Philip Seymour Hoffman Returning to Broadway
Am I being incepted? Someone give me the “kick” before I go into cardiac arrest. On second thought, leave me to my dreamscape, because I like it here. Somehow I missed this news, which broke about a month ago. The first story came in October 2010, but I had heard nothing about it since then, so I was afraid that the project was not going to happen. To my immeasurable joy, it’s not only happening. It’s more exciting than it was before, as if the words “Philip Seymour Hoffman” and “Broadway” are not mouth-watering enough. I’ll just come out with it: In March 2012, Philip Seymour Hoffman will be starring as Willy Loman in the Broadway revival of Death of a Salesman. And it will be directed by Mike Nichols. And Andrew Garfield will star as Biff. Yes, you read that correctly. My eyes could scarcely believe it. I don’t even know where to begin to express my enthusiasm.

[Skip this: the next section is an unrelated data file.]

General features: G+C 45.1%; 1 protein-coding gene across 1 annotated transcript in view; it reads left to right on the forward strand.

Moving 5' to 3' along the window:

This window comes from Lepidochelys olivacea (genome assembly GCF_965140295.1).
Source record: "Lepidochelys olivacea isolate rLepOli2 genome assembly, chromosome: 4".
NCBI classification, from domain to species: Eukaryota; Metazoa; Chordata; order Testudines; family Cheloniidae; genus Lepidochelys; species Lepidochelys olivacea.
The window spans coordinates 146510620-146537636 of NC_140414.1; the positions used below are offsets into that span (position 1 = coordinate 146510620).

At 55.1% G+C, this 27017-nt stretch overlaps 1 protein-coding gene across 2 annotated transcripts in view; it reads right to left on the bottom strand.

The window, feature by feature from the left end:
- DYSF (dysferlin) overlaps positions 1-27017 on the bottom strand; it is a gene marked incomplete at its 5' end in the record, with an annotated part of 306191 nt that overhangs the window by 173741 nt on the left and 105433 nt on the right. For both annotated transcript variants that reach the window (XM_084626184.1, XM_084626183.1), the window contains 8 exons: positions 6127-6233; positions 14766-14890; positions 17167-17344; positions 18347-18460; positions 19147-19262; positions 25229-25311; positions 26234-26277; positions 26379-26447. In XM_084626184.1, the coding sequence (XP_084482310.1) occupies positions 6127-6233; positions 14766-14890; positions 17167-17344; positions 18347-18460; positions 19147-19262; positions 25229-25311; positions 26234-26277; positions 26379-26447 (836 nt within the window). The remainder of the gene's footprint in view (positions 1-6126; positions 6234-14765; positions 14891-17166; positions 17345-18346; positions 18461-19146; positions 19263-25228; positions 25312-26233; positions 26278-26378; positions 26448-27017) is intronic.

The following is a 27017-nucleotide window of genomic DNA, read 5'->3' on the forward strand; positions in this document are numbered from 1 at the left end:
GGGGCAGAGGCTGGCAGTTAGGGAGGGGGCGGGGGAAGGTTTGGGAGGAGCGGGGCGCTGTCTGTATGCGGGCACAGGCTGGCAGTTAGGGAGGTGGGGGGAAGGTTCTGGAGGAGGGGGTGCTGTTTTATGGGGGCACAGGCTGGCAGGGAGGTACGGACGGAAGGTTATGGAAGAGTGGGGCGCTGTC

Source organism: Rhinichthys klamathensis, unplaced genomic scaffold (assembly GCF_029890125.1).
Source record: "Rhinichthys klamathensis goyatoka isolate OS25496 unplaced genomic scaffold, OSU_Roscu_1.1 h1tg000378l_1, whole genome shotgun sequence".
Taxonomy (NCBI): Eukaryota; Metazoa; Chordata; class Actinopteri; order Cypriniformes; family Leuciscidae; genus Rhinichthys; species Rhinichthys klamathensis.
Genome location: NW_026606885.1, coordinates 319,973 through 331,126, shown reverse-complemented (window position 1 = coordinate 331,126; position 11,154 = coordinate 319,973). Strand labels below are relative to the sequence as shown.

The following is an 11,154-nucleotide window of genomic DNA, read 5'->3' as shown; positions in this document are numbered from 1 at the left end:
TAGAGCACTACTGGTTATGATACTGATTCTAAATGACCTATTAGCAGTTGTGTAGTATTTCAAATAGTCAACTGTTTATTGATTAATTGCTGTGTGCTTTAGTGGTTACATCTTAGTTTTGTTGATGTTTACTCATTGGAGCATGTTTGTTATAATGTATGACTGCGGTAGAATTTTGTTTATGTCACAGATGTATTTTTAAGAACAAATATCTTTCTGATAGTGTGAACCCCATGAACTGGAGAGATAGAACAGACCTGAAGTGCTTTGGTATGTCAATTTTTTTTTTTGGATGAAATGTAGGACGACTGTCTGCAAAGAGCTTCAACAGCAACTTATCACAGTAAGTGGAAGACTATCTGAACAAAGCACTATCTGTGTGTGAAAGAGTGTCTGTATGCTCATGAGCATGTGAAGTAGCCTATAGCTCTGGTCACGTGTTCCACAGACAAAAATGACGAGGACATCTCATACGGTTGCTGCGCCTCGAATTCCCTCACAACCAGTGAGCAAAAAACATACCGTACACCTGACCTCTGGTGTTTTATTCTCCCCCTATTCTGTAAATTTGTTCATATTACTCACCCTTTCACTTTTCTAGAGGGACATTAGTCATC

First, there’s the play itself: Arthur Miller’s 1949 drama is a modern classic, an indisputable staple in American cinema. Yes, it’s been done many times before, but it is timeless, continually speaking to subsequent generations. Interestingly, in Synecdoche, New York, Hoffman plays a theater director who is re-envisioning a revival of Death of a Salesman. The original production starred Lee J. Cobb as Willy; a 1975 production starred George C. Scott; the 1984 production starred Dustin Hoffman as Willy and John Malkovich as Biff (there’s a corresponding 1985 television movie); the most recent Broadway revival was in 1999, and it starred Brian Dennehy (with whom Philip Seymour Hoffman appeared in Long Day’s Journey Into Night). Clearly, Philip Seymour Hoffman has big shoes to fill, but I think it’s a role that he’s ready for.